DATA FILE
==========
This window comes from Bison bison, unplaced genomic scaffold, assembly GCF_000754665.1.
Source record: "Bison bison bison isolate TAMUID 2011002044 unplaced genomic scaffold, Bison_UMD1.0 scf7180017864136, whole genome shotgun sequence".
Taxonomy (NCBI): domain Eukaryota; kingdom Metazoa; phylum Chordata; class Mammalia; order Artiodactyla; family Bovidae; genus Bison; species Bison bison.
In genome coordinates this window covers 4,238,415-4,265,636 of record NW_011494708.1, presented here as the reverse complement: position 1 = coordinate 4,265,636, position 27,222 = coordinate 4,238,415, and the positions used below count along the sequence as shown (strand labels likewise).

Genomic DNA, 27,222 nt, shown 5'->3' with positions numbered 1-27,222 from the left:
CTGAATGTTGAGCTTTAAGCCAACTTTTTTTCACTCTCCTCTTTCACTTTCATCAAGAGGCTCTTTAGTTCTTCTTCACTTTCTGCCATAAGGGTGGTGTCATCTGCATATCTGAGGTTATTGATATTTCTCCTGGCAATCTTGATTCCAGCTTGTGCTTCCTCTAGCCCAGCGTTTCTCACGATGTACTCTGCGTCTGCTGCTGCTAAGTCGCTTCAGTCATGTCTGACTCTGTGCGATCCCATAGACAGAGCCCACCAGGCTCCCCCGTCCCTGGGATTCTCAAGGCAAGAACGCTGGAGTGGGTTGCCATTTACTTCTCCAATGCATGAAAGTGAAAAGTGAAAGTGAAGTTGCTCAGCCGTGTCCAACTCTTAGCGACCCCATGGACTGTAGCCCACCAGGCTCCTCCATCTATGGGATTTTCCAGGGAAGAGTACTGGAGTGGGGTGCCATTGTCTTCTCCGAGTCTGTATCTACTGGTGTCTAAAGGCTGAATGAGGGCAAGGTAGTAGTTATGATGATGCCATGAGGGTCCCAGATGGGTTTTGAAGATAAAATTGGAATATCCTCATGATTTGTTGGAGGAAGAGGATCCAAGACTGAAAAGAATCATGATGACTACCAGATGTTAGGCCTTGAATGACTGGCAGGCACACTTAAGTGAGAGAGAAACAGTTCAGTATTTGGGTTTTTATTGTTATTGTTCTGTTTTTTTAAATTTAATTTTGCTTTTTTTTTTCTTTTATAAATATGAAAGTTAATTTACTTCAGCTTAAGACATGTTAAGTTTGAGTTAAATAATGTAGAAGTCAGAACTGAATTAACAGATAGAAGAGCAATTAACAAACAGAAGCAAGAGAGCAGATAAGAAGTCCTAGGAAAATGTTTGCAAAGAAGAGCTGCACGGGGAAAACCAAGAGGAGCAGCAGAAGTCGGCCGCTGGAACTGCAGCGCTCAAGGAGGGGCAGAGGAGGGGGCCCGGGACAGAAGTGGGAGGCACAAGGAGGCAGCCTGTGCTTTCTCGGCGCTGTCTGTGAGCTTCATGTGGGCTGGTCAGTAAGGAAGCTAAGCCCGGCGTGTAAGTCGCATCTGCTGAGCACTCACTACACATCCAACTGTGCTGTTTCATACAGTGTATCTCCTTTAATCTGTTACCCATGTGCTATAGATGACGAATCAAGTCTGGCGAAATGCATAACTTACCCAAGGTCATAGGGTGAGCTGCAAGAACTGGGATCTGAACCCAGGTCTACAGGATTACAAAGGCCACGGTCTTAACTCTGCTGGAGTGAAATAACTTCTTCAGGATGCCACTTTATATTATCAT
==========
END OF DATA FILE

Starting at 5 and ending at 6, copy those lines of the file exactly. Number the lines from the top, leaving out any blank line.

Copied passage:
Genomic DNA, 27,222 nt, shown 5'->3' with positions numbered 1-27,222 from the left:
CTGAATGTTGAGCTTTAAGCCAACTTTTTTTCACTCTCCTCTTTCACTTTCATCAAGAGGCTCTTTAGTTCTTCTTCACTTTCTGCCATAAGGGTGGTGTCATCTGCATATCTGAGGTTATTGATATTTCTCCTGGCAATCTTGATTCCAGCTTGTGCTTCCTCTAGCCCAGCGTTTCTCACGATGTACTCTGCGTCTGCTGCTGCTAAGTCGCTTCAGTCATGTCTGACTCTGTGCGATCCCATAGACAGAGCCCACCAGGCTCCCCCGTCCCTGGGATTCTCAAGGCAAGAACGCTGGAGTGGGTTGCCATTTACTTCTCCAATGCATGAAAGTGAAAAGTGAAAGTGAAGTTGCTCAGCCGTGTCCAACTCTTAGCGACCCCATGGACTGTAGCCCACCAGGCTCCTCCATCTATGGGATTTTCCAGGGAAGAGTACTGGAGTGGGGTGCCATTGTCTTCTCCGAGTCTGTATCTACTGGTGTCTAAAGGCTGAATGAGGGCAAGGTAGTAGTTATGATGATGCCATGAGGGTCCCAGATGGGTTTTGAAGATAAAATTGGAATATCCTCATGATTTGTTGGAGGAAGAGGATCCAAGACTGAAAAGAATCATGATGACTACCAGATGTTAGGCCTTGAATGACTGGCAGGCACACTTAAGTGAGAGAGAAACAGTTCAGTATTTGGGTTTTTATTGTTATTGTTCTGTTTTTTTAAATTTAATTTTGCTTTTTTTTTTCTTTTATAAATATGAAAGTTAATTTACTTCAGCTTAAGACATGTTAAGTTTGAGTTAAATAATGTAGAAGTCAGAACTGAATTAACAGATAGAAGAGCAATTAACAAACAGAAGCAAGAGAGCAGATAAGAAGTCCTAGGAAAATGTTTGCAAAGAAGAGCTGCACGGGGAAAACCAAGAGGAGCAGCAGAAGTCGGCCGCTGGAACTGCAGCGCTCAAGGAGGGGCAGAGGAGGGGGCCCGGGACAGAAGTGGGAGGCACAAGGAGGCAGCCTGTGCTTTCTCGGCGCTGTCTGTGAGCTTCATGTGGGCTGGTCAGTAAGGAAGCTAAGCCCGGCGTGTAAGTCGCATCTGCTGAGCACTCACTACACATCCAACTGTGCTGTTTCATACAGTGTATCTCCTTTAATCTGTTACCCATGTGCTATAGATGACGAATCAAGTCTGGCGAAATGCATAACTTACCCAAGGTCATAGGGTGAGCTGCAAGAACTGGGATCTGAACCCAGGTCTACAGGATTACAAAGGCCACGGTCTTAACTCTGCTGGAGTGAAATAACTTCTTCAGGATGCCACTTTATATTATCAT